This Industry Produces Cash, Every Day, All Day Long
Vanina is a member of The Motley Fool Blog Network -- entries represent the personal opinion of the blogger and are not formally edited.
There is no disputing that equities have been on a tear as governments and central banks take ever increasing measures to keep the global economy growing. Within the environment of quantitative easing, energy/oil & gas has lagged the overall markets. Part of the lag should be attributed to investors moving away from holding tangible assets that produce cash, every day, all day long. As price to earnings ratios grow and stimulus becomes expected, investors tend to disregard what is actually represented and owned when purchasing shares.
The large cap space of the energy/oil & gas industry provides the opportunity to own tangible assets that produce cash, every day, all day long. British Petroleum (NYSE: BP), Chevron Corporation (NYSE: CVX), and Exxon Mobil (NYSE: XOM) are three global leaders in this sector.
Exxon Mobil is the largest of the pack with a market cap of just under $400 billion. With an impressive ROE of 19.3%, Exxon Mobil certainly fits the standard of a company with a tangible business that produces cash, every day, all day long. The dividend yield of 2.86% remains the lowest of the three mentioned, but the long track record of paying and increasing its dividend makes the yield attractive.
Chevron is smaller than Exxon Mobil but still carries a market cap of over $240 billion. Chevron has been making large capital investments aimed to capture future growth, and is therefore in a position to outpace Exxon Mobil’s growth in the coming years. Even within their environment of aggressive investments, Chevron has managed to maintain a competitive dividend with a current yield of 3.34%.Their ROE has been driven substantially lower relative to Exxon Mobil’s partially as a result of Chevron’s larger capital investments. The lower ROE in this case is not indicative of a weaker business model. If you believe in the management team and that the recent capital investments will produce increasing long-term growth, then a currently lower ROE is a sign of a company poised for growth.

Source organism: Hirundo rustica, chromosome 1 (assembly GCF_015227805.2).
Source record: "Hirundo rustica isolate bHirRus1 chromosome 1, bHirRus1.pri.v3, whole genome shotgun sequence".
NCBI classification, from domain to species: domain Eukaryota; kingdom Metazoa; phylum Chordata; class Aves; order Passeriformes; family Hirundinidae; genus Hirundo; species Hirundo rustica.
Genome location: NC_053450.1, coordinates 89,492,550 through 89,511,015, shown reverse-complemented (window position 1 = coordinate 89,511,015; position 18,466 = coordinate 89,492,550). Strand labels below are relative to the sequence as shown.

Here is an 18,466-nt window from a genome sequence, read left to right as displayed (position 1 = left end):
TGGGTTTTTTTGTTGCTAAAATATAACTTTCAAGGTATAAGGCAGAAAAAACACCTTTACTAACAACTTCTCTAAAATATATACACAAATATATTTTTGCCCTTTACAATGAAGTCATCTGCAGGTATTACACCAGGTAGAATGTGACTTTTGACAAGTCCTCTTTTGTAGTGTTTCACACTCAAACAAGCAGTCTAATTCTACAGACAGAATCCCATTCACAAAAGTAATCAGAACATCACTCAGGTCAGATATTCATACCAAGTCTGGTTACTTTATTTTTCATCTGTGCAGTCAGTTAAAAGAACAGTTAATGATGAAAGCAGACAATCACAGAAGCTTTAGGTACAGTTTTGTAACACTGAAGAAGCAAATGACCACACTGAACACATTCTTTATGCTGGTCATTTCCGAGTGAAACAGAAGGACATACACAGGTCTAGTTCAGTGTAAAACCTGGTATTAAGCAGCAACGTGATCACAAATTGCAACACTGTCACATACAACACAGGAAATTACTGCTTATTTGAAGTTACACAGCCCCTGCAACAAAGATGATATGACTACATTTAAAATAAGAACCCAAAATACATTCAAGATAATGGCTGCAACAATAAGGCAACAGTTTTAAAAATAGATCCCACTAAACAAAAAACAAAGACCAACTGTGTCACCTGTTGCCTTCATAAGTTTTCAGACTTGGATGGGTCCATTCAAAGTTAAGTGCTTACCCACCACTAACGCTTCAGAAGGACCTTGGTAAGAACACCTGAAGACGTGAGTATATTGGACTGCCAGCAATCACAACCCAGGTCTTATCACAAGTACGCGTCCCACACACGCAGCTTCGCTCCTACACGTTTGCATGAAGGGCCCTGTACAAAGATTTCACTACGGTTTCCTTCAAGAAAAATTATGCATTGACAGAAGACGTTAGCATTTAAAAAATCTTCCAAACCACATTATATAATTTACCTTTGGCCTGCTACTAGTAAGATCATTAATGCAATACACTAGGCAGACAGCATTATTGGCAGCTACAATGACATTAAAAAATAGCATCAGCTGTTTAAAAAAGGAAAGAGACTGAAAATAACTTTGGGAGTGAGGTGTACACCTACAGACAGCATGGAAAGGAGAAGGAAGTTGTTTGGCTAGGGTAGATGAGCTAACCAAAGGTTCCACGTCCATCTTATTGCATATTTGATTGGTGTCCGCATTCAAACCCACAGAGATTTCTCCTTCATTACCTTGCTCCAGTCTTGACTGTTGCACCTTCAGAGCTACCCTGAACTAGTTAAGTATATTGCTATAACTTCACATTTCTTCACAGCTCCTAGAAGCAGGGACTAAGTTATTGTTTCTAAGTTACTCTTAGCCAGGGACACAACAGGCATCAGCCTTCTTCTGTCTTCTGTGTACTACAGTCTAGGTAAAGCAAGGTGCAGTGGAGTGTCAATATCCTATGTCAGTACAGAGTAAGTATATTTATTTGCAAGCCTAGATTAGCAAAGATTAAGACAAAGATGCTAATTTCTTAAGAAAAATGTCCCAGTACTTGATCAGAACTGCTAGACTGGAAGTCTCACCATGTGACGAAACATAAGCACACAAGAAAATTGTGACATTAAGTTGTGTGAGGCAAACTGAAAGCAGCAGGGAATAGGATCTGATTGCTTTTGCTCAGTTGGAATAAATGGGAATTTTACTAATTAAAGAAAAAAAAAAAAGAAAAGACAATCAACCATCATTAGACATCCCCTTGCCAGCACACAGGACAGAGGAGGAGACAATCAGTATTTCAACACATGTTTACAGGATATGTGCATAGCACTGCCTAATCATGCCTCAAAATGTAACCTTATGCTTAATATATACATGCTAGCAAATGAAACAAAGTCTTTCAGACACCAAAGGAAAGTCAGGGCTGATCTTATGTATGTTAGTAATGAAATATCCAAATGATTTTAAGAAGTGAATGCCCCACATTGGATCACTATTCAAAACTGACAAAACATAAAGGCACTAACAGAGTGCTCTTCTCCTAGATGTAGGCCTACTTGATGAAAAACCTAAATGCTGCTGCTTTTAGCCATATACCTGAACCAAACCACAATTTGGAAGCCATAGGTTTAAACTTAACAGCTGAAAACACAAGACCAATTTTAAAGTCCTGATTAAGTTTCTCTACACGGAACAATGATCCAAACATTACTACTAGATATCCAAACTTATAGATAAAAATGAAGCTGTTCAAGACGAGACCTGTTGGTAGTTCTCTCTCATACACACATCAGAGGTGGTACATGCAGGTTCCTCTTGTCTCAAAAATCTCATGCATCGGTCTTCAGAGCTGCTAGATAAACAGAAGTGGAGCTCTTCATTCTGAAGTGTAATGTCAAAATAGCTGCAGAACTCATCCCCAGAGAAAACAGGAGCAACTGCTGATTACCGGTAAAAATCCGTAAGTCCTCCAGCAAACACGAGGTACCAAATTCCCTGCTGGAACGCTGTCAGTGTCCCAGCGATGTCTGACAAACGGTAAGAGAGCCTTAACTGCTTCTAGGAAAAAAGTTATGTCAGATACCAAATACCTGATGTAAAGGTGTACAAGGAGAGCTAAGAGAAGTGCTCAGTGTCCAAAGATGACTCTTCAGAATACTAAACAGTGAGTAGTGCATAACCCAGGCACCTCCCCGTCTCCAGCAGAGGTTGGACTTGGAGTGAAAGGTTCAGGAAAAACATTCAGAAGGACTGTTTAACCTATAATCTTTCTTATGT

BP is the wildcard of the group. BP is the smallest of the three companies discussed and continues to carry a huge amount of headline risk dating to previous industrial accidents. The 4.91% yield is tempting but not worth the risk as any turn to the downside could be exasperated due to the current precarious public opinion.
Chevron provides plenty of yield and growth opportunities to remain or become a part of a portfolio looking for exposure to tangible assets along with a fair amount of equity beta. Portfolios looking to trim back some of their hard asset exposures such as real estate and commodities should also consider Chevron. The current yield is comparable to publicly traded real estate investment trusts. The capital gain portion of the total return should be less sensitive to interest rates, especially if they begin rising. Chevron should provide at least some of the inflation protection that an investor might be trying to gain exposure to through commodities. Exxon Mobil is another fine choice but is a clear second to Chevron. Don’t rush out to buy BP.
Vanina Egea has no position in any stocks mentioned. The Motley Fool recommends Chevron. Try any of our Foolish newsletter services free for 30 days. We Fools may not all hold the same opinions, but we all believe that considering a diverse range of insights makes us better investors. The Motley Fool has a disclosure policy. Is this post wrong? Click here. Think you can do better? Join us and write your own!